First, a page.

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Posted by Blackwater on August 04, 2002 at 07:45:10:
In Reply to: Care of C.v. helleri posted by Mr.Hissss on August 03, 2002 at 23:56:18:
Keeping "Southern Pacific" rattlesnakes in captivity isn't all that difficult. You need to start with an escape-proof enclosure, designed with safe maintenance in mind. The snake needs enough room to stretch out (think about how large it *will* be, and not how large it is when you get it, when deciding on cage size) and move around a bit. I also like to give the animal enough room so that I can provide a temperature gradient inside the enclosure.
You'll want to provide heat and light in one location, so the snake can get warm or go to the opposite end of the enclosure if it wants to be cooler. I provide clean water and I place the water bowl on the cool ebd of the cage for dryer climate animals, and on the warm end for more tropical animals. Water bowl position within the enclosure can and will effect how much humidity is inside the cage. If placed on the warmer end, it will evaorate faster, adding to the humidity. In desert animals, no water is provided except for small amounts on a weekly basis, for 24-36 hours at a time, so as not to increase humidity to intolerable levels.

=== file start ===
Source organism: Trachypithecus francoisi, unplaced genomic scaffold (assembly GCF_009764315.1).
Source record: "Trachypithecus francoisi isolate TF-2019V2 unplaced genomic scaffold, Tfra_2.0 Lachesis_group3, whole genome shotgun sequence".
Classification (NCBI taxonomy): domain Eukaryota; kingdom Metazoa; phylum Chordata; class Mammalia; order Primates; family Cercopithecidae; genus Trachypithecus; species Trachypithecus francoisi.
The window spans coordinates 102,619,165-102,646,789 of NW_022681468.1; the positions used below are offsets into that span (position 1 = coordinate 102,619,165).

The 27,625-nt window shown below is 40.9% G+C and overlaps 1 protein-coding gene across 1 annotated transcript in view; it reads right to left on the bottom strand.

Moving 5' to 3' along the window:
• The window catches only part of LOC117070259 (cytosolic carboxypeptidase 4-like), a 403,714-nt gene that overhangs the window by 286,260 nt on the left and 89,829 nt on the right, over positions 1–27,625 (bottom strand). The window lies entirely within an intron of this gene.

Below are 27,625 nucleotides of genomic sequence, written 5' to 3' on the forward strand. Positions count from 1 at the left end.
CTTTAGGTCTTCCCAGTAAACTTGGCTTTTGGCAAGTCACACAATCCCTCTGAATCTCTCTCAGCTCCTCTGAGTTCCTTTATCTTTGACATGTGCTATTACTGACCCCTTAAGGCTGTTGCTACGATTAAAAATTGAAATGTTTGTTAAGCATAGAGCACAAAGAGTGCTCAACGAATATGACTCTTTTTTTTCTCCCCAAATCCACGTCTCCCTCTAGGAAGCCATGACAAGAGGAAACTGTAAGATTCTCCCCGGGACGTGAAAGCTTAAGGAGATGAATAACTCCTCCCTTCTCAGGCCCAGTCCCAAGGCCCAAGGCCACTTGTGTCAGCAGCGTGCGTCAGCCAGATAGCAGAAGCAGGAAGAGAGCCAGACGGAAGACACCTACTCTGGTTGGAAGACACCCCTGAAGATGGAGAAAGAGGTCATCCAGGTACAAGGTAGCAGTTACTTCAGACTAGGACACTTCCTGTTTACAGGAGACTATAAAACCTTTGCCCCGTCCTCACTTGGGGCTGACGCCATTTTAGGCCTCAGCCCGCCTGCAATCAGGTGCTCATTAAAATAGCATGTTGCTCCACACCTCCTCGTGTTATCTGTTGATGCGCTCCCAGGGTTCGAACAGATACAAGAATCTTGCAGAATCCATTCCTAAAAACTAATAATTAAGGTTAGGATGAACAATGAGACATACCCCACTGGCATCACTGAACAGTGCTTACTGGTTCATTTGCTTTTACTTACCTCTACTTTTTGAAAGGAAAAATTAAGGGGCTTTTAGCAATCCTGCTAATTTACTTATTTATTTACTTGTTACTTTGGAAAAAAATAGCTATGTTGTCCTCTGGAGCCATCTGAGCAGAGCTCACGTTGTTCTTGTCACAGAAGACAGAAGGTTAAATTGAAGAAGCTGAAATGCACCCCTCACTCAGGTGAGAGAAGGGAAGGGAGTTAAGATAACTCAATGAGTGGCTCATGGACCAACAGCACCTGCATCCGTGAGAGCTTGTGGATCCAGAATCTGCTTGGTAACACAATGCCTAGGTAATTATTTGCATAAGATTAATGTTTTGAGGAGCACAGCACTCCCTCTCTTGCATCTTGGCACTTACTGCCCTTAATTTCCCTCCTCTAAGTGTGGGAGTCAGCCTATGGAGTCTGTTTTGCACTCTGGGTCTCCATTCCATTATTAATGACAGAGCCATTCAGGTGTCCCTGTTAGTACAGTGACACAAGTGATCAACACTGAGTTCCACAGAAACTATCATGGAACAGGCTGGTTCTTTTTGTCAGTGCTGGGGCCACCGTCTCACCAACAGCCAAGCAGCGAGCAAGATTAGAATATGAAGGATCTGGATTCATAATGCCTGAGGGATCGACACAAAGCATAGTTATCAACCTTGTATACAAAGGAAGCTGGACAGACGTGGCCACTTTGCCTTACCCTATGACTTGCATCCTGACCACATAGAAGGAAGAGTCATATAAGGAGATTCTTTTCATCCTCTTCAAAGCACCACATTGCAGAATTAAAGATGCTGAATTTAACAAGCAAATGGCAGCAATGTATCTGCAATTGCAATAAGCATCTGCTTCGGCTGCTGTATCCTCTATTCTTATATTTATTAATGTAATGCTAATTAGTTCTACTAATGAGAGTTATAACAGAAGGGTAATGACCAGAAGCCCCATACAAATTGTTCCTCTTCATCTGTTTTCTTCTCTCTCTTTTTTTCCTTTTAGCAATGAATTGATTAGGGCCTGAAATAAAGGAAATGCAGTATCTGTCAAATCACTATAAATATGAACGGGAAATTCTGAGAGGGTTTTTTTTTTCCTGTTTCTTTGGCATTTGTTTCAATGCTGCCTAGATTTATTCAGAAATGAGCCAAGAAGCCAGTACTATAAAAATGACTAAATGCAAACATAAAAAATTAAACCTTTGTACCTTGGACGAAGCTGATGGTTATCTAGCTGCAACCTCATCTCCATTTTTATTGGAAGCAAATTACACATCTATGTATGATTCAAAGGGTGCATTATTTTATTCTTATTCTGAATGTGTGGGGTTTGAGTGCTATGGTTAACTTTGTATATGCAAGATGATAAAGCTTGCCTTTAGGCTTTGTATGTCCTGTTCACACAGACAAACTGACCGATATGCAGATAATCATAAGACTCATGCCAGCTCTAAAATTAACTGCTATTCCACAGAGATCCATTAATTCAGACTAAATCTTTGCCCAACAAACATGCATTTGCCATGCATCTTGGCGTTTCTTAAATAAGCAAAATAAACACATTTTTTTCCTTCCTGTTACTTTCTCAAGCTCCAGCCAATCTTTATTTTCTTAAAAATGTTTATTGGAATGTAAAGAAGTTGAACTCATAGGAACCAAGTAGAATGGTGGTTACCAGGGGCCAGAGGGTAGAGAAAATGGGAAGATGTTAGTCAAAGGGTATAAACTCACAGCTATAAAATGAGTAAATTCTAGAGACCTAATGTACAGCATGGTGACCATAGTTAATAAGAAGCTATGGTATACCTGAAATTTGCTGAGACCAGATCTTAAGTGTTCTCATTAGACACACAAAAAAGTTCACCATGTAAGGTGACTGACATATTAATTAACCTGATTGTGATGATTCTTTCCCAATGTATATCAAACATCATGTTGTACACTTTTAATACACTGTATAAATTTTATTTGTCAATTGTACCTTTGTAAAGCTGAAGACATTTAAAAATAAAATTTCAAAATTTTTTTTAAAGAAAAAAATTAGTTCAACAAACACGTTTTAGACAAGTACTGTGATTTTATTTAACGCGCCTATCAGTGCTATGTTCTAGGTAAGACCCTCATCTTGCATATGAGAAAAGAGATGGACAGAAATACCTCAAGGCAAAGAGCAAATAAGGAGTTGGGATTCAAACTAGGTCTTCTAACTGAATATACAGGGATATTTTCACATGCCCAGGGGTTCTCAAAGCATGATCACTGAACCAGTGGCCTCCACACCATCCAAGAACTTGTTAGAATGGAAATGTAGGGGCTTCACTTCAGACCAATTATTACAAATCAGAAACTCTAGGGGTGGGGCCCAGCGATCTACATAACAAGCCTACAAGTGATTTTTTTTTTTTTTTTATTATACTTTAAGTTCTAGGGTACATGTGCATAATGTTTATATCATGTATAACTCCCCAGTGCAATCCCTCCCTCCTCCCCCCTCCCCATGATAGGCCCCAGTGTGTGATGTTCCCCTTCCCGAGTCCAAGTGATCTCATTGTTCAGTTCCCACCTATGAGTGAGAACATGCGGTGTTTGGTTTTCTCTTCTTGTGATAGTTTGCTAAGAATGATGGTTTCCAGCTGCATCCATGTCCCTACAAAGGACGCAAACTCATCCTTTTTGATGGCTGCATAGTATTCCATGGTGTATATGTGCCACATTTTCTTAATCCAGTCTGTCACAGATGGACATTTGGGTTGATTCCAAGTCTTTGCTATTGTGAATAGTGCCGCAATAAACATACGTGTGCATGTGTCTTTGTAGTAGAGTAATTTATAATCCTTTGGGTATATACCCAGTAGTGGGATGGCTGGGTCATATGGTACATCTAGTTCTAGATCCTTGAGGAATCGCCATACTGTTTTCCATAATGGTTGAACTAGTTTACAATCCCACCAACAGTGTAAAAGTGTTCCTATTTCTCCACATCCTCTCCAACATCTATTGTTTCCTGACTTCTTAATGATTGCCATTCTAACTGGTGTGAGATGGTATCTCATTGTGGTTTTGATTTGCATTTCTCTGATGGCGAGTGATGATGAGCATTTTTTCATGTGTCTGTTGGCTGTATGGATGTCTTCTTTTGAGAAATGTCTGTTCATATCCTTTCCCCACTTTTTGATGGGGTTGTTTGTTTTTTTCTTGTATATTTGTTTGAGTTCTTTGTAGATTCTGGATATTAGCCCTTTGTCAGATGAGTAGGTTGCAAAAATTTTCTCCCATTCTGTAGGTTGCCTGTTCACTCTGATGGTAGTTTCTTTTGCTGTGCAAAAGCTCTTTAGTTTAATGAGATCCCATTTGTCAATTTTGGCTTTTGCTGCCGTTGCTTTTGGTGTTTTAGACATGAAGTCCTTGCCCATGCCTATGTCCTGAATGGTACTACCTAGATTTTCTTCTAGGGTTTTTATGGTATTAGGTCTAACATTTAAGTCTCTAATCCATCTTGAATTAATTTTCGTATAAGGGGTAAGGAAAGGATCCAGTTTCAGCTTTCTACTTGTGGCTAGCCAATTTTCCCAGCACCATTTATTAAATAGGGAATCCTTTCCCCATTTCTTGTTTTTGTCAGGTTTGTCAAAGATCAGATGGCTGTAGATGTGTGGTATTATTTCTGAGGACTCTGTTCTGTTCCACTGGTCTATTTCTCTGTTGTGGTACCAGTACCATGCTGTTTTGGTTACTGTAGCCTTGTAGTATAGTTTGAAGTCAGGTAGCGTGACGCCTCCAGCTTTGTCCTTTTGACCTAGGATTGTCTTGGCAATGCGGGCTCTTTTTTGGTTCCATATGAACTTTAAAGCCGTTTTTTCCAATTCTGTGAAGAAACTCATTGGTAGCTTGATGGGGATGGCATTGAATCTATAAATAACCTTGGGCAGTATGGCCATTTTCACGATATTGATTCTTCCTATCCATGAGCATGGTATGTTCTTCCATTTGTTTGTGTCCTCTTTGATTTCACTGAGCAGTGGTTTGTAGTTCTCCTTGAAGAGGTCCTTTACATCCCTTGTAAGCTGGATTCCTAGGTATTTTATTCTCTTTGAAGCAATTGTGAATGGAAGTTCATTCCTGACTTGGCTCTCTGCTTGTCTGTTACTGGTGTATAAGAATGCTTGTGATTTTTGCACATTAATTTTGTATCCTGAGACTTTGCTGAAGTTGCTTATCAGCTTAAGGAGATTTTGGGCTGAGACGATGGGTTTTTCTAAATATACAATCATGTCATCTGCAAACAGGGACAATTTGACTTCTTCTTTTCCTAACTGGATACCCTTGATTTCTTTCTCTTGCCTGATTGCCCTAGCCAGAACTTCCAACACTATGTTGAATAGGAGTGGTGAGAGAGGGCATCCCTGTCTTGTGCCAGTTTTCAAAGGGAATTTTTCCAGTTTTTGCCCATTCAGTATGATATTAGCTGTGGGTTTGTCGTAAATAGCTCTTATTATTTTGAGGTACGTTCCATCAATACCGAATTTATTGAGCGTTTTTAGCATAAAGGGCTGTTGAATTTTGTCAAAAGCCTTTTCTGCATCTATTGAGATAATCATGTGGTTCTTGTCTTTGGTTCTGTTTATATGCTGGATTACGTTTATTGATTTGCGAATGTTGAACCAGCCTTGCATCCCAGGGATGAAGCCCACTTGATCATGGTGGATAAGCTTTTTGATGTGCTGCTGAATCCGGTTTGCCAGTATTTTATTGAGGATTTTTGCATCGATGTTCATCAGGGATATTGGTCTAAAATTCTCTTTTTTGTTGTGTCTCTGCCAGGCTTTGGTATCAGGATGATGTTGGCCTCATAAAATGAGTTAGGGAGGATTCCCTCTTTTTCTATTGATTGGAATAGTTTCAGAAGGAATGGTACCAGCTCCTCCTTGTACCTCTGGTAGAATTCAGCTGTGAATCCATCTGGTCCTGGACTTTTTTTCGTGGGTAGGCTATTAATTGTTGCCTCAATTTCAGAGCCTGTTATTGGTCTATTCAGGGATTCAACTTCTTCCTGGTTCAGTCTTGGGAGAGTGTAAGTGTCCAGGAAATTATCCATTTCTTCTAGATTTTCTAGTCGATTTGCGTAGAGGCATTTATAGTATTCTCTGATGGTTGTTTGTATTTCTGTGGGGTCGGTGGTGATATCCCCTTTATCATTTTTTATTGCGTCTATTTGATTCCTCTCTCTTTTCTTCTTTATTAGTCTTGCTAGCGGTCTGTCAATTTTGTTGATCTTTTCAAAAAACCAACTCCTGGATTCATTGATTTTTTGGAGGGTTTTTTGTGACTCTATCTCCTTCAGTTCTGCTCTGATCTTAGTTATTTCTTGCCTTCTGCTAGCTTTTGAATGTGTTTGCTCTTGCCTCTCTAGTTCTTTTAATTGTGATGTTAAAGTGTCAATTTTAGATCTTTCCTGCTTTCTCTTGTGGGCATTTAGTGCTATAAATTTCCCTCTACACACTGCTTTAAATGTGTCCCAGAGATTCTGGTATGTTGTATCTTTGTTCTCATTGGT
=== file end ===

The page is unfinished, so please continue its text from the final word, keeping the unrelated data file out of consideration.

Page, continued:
You'll want to select a suitable substrate for your snake(s). Newspaper is good, but I don't like it because it doesn't give any "traction" for them to move against. Some folks like various mulches. I prefer cypress mulch, if you can get it, others like "Carefresh" or even soil from the area in which you live. As long as you DO NOT use CEDAR.... you'll probably be okay. The snake will also need a hide-box or some sort of rock formation in which it can feel secure... and that's about it for housing needs.... I keep my "warm end" heated to about 90 degrees F during the daytime. I cycle lights (my heat source) so that it doesn't get too warm during summer months, and I also monitor the cool end to make sure the snake can escape the heat while the lights are on. You can use two of those indoor/outdoor thermometers (I get mine at Radio Shack) as they record high and low temperatures and I like the digital readout....
Feeding should be as follows.... I feed young snakes twice a week. I feed older snakes once a week, keeping an eye on their growth and overall conditioning to ensure they don't get too heavy. Breedinf females must get enough food to replace fat reserves lost to the development of follicles.... but that's another thread entirely...
An easy rule of thumb is to feed the snake and wait until it defecates before feeding again....
I could spend all day on the subject of animal husbandry, but I have to go for now... if you have specific questions about anything I said, write to me.
: Hello everyone,
: I'm looking for a caresheet or info on keeping this species, specifically info on hatchling care. Any pointers would be appreciated.